It’s always exciting to see a new web analysis tool enter the market – especially when it’s 100% free – as it brings with it the possibility of innovation and new features that shed more light on how well your website is performing.

It’s a topic we have researched and discussed extensively last year. And the excitement is amplified when the company behind such a tool is none other than tech industry giant Microsoft.

What is Microsoft Clarity?

According to Microsoft, Clarity is “a free user behaviour analytics tool that helps you understand how users are interacting with your website through sessions replays and heatmaps.”

At a glance, Clarity comes equipped with an impressive range of features, including but not limited to:

  • Session recordings so you can watch exactly how users are interacting with your site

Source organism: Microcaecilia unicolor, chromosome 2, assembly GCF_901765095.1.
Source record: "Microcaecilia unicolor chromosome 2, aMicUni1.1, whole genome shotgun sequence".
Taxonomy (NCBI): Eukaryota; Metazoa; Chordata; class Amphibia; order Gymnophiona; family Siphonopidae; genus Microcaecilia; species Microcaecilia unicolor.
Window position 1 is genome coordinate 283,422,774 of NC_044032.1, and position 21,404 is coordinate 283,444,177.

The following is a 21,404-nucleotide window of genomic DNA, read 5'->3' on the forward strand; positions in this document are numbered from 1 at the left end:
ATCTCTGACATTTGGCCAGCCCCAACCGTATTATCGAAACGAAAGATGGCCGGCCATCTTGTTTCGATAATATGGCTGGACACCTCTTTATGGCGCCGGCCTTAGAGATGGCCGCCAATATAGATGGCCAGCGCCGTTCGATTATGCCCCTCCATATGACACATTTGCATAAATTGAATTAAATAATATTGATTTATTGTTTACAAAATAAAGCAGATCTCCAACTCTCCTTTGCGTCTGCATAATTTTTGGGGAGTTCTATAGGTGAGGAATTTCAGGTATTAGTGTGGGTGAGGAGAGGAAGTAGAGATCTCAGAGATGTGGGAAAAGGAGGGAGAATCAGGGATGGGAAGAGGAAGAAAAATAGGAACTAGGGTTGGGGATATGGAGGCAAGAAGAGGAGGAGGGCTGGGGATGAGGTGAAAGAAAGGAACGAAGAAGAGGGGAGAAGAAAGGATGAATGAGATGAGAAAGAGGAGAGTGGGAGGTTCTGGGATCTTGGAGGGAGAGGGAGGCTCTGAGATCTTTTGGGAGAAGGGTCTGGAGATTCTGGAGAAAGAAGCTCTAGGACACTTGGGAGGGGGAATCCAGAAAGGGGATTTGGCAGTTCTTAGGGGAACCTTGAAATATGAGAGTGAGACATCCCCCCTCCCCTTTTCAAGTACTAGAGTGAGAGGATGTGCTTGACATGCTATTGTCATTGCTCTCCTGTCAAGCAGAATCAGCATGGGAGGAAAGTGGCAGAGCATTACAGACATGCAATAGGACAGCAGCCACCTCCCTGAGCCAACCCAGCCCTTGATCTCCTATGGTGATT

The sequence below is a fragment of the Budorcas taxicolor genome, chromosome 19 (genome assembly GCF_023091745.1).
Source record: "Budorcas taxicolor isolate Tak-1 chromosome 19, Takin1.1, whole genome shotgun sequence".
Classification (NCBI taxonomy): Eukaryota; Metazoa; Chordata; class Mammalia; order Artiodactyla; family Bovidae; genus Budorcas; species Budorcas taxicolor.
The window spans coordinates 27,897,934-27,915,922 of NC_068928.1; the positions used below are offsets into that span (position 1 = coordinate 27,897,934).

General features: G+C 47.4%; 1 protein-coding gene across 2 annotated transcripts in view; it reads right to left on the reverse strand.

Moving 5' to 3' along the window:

• Heatmaps, which allow you to see the volume and location of clicks or scrolls on any given page
  • A cleanly presented dashboard providing an overview of common key metrics such as volume of sessions and top pages, as well as uncommon ‘friction’ metrics such as ‘rage clicks’ and ‘dead clicks’
  • Powerful filtering options that enable laser-focused analysis and the ability to customise these filters with Custom Tags
  • Suitability for large websites, capable of processing one petabyte of data from 100 million monthly users
  • No data sampling

This list of features certainly sounds enticing. But if you’re like us, you still have more than a few questions…

Should I be using Clarity? How do I set Microsoft Clarity up? How do I use it to find real insights? And perhaps the more GDPR aware among you will be wondering about compliance and privacy too.